Both Sandra and I are in agreement that this was one of the nicest summers we remember a while. Here in CT we had a couple of nice heat waves, which made for great time at the pool. Granted, not much rain, and our lawn got almost completely fried, but we’ll take that in a compromise. Fall is now here, and we know what’s coming next. Oh well, we’ll make the best of it as always. We hope you all had a great summer and are making preparations for the coming winter. Enjoy and be safe.
Not a whole lot to report on the personal side for last quarter. As always, every year Sandra and I hosted our family reunion picnic, that we lovingly call the “Cousin’s Picnic” because the cousins have become so close over the years. This year’s picnic was smaller than past years because of personal commitments with some of the usual attendees. But it was a great time nonetheless. The weather was good and everyone enjoyed time in our pool. It’s a big commitment to host this party every year, but well worth it from our view. The picture above shows our group photo, another annual occurrence.
Last Quarter Round Up
This continues to be a very strange, and difficult to predict market given the high inflation we are experiencing. We had a nice rally going from the about the middle of June to the middle of August, because the inflation story seemed to be improving. Then the August inflation was announced at 8.3%, not much below the 8.5% from July. That sent the market down because investors are wondering, justifiably, if the Federal Reserve (Fed) raising interest will be enough to contain inflation. And I expect this volatility to continue until that question is better answered.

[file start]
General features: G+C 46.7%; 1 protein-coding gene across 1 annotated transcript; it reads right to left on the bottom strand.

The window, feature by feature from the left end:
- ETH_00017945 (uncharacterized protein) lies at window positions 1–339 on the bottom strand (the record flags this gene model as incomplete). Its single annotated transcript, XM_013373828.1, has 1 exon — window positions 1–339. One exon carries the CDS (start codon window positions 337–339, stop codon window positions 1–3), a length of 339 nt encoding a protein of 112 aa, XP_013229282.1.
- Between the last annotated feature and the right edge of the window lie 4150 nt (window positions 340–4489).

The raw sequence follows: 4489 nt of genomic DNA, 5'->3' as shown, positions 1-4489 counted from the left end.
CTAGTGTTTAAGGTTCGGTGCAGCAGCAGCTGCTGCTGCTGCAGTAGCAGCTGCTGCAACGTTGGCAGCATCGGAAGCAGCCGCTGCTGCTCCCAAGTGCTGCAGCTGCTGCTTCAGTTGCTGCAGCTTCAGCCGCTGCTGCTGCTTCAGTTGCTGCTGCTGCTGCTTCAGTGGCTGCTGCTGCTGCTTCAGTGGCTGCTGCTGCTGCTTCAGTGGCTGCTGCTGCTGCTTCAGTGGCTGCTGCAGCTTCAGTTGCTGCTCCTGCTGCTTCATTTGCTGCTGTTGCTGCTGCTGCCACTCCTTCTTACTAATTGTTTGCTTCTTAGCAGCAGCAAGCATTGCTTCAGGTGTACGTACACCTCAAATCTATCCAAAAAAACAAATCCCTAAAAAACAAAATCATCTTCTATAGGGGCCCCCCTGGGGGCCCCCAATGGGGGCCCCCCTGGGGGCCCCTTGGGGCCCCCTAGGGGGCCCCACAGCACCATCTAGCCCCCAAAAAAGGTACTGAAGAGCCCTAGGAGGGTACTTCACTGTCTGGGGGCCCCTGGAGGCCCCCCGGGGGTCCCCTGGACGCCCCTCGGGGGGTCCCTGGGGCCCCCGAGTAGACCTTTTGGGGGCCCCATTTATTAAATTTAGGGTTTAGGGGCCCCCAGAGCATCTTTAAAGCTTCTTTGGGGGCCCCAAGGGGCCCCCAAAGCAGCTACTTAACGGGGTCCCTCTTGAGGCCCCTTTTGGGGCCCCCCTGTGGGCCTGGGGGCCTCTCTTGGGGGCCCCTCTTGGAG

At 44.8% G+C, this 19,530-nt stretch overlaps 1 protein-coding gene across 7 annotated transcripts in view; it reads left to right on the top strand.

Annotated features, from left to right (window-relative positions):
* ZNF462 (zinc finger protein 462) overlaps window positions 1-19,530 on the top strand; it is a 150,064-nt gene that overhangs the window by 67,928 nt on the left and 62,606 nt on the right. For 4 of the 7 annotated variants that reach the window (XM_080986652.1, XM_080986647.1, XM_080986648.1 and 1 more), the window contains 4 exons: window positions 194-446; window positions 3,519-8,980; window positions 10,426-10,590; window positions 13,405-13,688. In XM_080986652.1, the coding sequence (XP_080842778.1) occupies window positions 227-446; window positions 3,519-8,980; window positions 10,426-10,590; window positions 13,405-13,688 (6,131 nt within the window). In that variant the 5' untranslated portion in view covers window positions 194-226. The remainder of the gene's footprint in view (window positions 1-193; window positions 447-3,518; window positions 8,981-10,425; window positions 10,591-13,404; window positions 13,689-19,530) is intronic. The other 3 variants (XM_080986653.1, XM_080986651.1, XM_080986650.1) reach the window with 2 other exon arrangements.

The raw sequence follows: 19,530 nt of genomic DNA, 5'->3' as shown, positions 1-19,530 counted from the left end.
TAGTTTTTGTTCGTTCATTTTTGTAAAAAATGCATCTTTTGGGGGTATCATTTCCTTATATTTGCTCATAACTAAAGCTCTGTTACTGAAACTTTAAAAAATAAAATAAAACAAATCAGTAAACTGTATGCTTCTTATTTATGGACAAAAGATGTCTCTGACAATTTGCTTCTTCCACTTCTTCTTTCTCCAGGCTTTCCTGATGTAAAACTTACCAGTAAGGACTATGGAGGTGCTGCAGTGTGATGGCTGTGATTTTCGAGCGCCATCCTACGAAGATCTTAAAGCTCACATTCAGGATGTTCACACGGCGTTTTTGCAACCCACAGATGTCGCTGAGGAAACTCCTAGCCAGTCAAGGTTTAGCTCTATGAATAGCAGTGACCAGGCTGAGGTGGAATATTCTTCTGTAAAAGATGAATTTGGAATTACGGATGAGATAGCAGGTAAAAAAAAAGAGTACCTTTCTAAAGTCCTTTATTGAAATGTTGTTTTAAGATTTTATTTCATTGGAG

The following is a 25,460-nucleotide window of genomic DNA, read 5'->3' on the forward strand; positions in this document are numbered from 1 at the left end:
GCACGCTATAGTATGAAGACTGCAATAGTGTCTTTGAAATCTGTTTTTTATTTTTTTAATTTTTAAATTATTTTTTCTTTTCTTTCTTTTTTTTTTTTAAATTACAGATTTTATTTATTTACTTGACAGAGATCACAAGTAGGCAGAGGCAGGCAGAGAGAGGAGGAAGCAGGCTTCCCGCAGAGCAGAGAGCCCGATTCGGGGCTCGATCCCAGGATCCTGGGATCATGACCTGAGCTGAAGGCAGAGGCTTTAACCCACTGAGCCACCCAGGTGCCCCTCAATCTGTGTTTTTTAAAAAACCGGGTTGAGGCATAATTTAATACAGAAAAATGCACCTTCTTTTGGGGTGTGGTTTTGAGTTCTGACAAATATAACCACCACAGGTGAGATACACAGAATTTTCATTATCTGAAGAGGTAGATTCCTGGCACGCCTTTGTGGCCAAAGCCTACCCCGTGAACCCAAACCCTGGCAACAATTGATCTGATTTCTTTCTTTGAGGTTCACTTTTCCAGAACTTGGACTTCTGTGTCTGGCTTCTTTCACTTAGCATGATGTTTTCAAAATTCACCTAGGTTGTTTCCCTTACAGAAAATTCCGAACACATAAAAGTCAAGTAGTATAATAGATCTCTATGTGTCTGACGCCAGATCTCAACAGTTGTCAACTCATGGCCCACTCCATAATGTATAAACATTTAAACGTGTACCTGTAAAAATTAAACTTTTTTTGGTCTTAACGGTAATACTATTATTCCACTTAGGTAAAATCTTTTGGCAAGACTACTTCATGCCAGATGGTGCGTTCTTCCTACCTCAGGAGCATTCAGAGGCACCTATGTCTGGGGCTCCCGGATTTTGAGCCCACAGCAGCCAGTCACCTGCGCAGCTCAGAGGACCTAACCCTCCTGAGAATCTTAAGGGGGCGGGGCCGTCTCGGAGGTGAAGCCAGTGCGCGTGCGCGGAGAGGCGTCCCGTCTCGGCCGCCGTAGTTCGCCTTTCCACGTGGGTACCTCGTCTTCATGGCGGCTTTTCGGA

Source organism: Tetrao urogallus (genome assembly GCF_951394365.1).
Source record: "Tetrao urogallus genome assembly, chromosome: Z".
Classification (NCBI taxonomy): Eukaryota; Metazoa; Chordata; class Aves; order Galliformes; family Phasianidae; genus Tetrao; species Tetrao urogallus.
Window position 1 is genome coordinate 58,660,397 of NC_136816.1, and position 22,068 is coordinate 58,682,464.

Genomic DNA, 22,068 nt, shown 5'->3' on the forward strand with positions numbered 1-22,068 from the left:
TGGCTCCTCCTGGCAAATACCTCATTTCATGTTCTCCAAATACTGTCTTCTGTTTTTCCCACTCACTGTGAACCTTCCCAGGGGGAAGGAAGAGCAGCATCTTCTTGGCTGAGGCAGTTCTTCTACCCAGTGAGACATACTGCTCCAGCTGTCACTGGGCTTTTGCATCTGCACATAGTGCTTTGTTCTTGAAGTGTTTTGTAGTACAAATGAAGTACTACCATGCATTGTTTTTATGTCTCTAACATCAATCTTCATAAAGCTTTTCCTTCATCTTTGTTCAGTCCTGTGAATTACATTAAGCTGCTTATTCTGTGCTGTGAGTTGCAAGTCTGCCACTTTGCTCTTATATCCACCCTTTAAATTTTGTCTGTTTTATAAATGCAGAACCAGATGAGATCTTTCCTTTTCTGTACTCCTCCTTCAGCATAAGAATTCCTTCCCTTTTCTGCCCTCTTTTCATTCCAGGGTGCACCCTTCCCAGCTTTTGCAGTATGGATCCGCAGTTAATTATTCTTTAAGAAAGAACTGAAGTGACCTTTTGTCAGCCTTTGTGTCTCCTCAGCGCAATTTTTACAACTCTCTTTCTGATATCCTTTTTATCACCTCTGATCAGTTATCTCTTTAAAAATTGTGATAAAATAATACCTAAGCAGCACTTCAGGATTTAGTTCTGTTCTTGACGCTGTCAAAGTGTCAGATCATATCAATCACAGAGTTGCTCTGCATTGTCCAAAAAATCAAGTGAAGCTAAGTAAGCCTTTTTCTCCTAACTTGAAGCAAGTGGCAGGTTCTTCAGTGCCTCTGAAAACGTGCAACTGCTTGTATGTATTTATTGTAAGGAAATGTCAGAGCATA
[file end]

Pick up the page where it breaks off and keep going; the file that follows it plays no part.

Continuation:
We continue to believe it is too late to sell, and possibly, too early to buy. We also feel inflation won’t be contained until the Fed raises interest rates enough to send us into recession, which we feel will happen in 2023. We’ve moved from a 50-50 2023 recession view to 70-30. On the plus side we are seeing some improvement in the labor market, but much slower than hoped. We are also seeing improvements in the supply chain that is helping the economy normalize. The bad news is that the current Cleveland Federal Reserve Bank inflation estimator is seeing inflation in September around 8.2%, barely below the August reading. Let’s hope that turns out to be incorrect. We still believe a rally into year-end is possible, as we expect the inflation story to improve, but our expected market recovery is now pushing into late 2023 or even 2024 due to the likely recession in 2023. We repeat what we said last quarter, as hard as it is, we have to grit our teeth and get through this volatility. Better days are coming.
Current Quarter Outlook